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Nicolas Faure

Born in Geneva in 1949, Nicolas Faure left his native city in 1976 to settle in New York and learn the technique of photography. Self-taught, he acquired his training by working in a lab and shooting documentary photos for publications like Time Life Books and GEO. After taking part in the 1978 group project American Vision, Faure returned to Switzerland in 1982.

Through group and individual portraits, he observed the relationship the Swiss have with clothing and popular forms of leisure (tennis, swimming pools, bicycles, etc.). In the early 1990s his art began to take shape around Swiss landscapes that had been refashioned by human beings and their activities. His body of photographic work now developed in three successive series, Pierres fétiches (fetish stones), Schweizer Autobahnen (Swiss motorways) and Paysage A (landscape A).

In 1991, when he started to focus on the erratic stones one sees scattered over contemporary landscapes (Pierres fétiches), Faure was looking to examine our cultural, mythic and natural relationship to the land and its configuration, its relief. The landscapes punctuated by these modest menhirs represent sites having a strong symbolic value. By noting these details of our surroundings which generally go unremarked, Faure raises a broader set of questions vis-à-vis the perception we have of our environment. What do we in fact look at when we travel through different places? Do we actually see what we look at? Through his images of stones in the foreground, Faure offers us a novel journey that renews our perception of Switzerland.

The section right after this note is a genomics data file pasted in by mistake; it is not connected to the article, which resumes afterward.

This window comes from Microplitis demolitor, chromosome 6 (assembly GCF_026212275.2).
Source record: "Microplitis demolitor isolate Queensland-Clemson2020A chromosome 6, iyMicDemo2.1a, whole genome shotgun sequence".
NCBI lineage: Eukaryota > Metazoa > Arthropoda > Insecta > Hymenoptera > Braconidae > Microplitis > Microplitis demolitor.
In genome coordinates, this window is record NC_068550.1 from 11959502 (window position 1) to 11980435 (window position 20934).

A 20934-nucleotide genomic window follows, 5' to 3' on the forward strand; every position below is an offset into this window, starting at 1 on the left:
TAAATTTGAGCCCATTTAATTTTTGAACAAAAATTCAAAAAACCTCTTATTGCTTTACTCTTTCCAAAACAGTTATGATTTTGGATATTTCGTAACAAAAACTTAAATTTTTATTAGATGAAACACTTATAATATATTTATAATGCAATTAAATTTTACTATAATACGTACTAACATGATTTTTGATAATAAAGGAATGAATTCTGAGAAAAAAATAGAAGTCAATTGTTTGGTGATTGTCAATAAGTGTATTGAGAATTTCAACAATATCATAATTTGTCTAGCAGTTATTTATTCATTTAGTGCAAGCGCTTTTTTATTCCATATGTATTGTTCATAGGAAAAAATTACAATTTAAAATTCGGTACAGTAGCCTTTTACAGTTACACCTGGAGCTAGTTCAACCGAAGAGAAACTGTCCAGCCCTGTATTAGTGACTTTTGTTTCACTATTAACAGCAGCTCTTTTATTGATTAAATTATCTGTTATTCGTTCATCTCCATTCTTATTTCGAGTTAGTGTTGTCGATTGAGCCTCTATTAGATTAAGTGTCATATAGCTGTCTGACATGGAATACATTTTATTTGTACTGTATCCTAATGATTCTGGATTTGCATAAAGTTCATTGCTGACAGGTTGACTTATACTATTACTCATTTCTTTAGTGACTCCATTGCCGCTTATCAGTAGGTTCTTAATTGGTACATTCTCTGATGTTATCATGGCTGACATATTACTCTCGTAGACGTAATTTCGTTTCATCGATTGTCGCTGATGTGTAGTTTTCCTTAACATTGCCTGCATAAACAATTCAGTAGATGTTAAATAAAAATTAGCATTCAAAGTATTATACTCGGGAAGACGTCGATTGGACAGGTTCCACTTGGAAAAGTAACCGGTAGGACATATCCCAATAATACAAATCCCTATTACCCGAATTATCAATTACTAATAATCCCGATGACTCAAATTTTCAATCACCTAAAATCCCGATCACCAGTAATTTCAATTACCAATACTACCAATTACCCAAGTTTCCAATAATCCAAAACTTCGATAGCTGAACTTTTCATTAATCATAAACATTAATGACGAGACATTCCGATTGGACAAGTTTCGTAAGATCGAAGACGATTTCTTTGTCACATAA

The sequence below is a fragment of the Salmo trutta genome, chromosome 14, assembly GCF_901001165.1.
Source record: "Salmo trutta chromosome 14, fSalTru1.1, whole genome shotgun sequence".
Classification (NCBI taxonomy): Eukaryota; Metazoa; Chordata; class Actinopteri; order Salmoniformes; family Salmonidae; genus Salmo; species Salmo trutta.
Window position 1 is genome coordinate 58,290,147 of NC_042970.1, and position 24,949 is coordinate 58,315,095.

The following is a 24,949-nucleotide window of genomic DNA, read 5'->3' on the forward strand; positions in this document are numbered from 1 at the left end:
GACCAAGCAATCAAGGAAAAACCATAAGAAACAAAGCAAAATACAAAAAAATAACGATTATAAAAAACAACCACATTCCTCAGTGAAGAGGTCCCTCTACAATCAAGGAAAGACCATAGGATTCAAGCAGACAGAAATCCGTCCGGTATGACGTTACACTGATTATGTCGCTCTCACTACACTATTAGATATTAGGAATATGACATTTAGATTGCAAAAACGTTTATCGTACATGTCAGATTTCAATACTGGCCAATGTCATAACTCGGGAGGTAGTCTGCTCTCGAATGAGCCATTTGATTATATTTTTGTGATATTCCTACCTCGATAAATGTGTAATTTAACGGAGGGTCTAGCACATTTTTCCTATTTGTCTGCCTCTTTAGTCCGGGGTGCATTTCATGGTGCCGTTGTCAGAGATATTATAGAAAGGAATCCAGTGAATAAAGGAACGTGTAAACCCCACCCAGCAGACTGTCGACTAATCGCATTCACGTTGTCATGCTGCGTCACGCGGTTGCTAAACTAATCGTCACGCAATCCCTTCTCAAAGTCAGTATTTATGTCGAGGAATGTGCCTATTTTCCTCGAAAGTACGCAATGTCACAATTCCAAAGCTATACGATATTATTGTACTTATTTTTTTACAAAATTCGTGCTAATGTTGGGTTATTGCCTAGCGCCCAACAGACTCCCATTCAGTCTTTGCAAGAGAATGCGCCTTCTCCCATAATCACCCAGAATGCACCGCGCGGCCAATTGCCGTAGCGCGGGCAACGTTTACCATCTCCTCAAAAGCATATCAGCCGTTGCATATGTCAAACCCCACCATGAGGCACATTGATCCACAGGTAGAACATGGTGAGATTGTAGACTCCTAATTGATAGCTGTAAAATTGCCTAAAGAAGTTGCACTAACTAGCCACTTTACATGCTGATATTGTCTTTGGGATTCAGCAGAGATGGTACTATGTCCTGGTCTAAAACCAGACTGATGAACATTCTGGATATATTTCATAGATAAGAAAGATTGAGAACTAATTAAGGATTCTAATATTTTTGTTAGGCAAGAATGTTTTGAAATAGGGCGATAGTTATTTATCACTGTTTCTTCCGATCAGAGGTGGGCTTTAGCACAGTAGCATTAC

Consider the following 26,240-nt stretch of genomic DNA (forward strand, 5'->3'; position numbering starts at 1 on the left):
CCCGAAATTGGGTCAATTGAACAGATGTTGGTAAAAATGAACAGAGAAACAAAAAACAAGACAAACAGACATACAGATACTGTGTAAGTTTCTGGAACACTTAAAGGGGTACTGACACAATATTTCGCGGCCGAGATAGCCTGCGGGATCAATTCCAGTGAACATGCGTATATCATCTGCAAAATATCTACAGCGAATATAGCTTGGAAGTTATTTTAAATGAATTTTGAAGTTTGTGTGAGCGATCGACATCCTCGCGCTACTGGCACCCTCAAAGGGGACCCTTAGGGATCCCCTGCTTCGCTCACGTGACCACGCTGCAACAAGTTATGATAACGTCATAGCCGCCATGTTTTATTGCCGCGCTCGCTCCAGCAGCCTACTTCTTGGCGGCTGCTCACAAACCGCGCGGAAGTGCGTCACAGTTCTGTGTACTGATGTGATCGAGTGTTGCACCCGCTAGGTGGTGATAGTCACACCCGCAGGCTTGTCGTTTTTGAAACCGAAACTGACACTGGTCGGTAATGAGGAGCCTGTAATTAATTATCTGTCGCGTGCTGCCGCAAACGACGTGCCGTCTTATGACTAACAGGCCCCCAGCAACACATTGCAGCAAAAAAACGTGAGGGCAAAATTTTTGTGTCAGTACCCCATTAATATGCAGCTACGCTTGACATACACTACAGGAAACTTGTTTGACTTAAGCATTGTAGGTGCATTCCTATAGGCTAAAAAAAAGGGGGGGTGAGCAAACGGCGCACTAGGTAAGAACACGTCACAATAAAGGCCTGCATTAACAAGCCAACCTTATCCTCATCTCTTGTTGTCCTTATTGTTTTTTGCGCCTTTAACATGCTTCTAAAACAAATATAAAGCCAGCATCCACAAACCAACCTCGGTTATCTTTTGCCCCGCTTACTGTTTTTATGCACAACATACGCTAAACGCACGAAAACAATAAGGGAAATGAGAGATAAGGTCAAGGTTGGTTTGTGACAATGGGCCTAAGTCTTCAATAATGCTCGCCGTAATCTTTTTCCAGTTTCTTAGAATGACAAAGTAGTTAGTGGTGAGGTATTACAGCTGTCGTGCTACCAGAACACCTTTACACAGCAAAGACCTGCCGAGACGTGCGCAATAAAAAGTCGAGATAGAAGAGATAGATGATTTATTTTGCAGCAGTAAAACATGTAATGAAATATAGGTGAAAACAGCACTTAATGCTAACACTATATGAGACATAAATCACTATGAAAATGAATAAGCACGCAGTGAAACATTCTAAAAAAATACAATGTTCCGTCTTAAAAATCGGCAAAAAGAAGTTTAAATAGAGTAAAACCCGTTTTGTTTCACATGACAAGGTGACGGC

In the year 2000 he began to centre his approach on a single theme, namely, the network of Swiss motorways (Schweizer Autobahnen). This new genre of landscapes allowed the artist to explore the passage of time as it is materialised in the reworked environment. More recently, Faure’s photographic eye, shifting to the areas alongside motorways, has begun to focus on both the surrounding artificial gardens that are intended to make them more pleasant (Paysage A), and the plants specifically chosen for their resistance and easy upkeep in an environment that is in fact hostile to nature.

In these three major series, the artist’s work highlights the clues to a Swiss identity that have been surreptitiously introduced into the landscape. Nicolas Faure has been teaching photography at École cantonale d'art in Lausanne (ECAL) since 2001. His work has been exhibited in Switzerland and throughout the rest of Europe, as well as the United States, notably at MoMA in New York, the Musée de l’Elysée in Lausanne, the Fotomuseum in Winterthur and the Museum für Gestaltung in Zurich.